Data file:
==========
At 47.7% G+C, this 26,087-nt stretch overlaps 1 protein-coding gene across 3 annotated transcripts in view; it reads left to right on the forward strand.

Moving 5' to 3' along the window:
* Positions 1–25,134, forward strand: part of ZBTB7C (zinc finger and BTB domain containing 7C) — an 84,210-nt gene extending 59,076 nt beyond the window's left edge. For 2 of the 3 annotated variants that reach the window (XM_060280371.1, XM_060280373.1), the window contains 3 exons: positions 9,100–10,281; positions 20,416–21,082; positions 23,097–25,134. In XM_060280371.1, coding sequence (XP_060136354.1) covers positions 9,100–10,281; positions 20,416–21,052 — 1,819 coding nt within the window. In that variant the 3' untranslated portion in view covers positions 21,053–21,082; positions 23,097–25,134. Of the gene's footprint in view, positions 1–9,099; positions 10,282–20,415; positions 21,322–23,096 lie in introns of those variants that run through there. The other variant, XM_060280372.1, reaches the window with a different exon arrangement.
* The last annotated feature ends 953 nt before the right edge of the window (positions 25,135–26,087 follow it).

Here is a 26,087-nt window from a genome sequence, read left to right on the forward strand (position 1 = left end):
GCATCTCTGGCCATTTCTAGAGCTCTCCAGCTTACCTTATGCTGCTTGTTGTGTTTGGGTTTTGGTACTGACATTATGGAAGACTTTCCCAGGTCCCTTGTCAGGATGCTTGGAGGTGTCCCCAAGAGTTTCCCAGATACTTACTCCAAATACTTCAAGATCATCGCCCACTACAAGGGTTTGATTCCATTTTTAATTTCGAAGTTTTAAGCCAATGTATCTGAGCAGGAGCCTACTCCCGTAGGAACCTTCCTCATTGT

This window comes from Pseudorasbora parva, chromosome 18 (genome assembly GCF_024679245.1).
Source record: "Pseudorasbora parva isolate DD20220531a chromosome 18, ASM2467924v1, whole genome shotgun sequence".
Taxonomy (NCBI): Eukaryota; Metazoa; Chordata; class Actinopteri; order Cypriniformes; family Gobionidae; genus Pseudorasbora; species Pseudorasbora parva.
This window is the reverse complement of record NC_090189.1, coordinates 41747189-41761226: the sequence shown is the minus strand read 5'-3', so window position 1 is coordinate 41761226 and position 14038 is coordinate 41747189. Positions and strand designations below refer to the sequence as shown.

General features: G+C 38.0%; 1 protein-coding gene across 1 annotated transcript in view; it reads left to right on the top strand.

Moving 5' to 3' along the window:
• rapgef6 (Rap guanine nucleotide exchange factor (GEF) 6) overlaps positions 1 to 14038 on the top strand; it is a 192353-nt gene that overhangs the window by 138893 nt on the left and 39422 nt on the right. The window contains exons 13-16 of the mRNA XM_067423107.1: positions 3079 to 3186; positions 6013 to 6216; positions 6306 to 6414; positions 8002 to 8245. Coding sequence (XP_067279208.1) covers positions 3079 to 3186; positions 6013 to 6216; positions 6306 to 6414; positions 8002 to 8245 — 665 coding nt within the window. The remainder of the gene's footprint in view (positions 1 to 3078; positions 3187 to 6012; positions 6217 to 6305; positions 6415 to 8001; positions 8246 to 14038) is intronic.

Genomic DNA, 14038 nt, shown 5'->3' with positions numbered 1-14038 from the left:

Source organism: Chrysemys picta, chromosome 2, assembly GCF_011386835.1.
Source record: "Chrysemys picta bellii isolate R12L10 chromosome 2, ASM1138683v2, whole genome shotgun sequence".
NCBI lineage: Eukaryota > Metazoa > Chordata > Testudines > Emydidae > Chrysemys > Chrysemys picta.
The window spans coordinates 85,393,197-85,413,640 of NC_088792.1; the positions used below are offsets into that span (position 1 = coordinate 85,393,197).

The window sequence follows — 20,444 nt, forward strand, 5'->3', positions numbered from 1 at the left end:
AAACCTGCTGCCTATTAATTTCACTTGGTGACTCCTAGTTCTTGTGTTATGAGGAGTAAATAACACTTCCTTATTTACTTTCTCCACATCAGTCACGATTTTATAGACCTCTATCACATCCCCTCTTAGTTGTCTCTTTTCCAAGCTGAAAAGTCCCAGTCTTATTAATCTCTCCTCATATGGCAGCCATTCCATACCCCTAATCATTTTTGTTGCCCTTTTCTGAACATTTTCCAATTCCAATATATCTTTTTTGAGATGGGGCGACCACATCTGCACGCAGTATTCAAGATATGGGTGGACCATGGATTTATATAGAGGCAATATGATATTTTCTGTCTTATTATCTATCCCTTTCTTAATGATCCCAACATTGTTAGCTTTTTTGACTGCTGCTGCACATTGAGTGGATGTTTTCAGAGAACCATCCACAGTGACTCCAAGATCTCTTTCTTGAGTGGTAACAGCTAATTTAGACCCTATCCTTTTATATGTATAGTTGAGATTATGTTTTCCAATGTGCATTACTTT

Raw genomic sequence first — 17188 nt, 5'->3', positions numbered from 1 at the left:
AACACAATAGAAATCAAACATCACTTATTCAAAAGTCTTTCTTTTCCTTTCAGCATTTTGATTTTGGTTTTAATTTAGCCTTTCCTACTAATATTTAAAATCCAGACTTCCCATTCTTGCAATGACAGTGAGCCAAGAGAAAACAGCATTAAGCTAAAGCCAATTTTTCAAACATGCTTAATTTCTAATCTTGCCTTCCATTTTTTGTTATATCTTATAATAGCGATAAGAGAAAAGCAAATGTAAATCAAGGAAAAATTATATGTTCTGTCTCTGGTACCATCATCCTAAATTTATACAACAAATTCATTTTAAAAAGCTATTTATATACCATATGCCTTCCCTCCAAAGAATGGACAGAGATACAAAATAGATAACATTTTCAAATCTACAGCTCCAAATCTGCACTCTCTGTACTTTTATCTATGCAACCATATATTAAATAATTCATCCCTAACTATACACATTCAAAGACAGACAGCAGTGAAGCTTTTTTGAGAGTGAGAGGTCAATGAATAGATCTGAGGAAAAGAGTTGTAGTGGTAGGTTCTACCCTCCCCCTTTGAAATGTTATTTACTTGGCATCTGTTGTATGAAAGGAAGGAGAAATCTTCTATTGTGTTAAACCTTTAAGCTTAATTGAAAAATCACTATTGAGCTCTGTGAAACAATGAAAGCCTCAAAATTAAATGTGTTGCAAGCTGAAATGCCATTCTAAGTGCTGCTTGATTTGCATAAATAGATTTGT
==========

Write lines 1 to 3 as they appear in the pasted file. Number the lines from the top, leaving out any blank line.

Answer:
At 47.7% G+C, this 26,087-nt stretch overlaps 1 protein-coding gene across 3 annotated transcripts in view; it reads left to right on the forward strand.

Moving 5' to 3' along the window:
* Positions 1–25,134, forward strand: part of ZBTB7C (zinc finger and BTB domain containing 7C) — an 84,210-nt gene extending 59,076 nt beyond the window's left edge. For 2 of the 3 annotated variants that reach the window (XM_060280371.1, XM_060280373.1), the window contains 3 exons: positions 9,100–10,281; positions 20,416–21,082; positions 23,097–25,134. In XM_060280371.1, coding sequence (XP_060136354.1) covers positions 9,100–10,281; positions 20,416–21,052 — 1,819 coding nt within the window. In that variant the 3' untranslated portion in view covers positions 21,053–21,082; positions 23,097–25,134. Of the gene's footprint in view, positions 1–9,099; positions 10,282–20,415; positions 21,322–23,096 lie in introns of those variants that run through there. The other variant, XM_060280372.1, reaches the window with a different exon arrangement.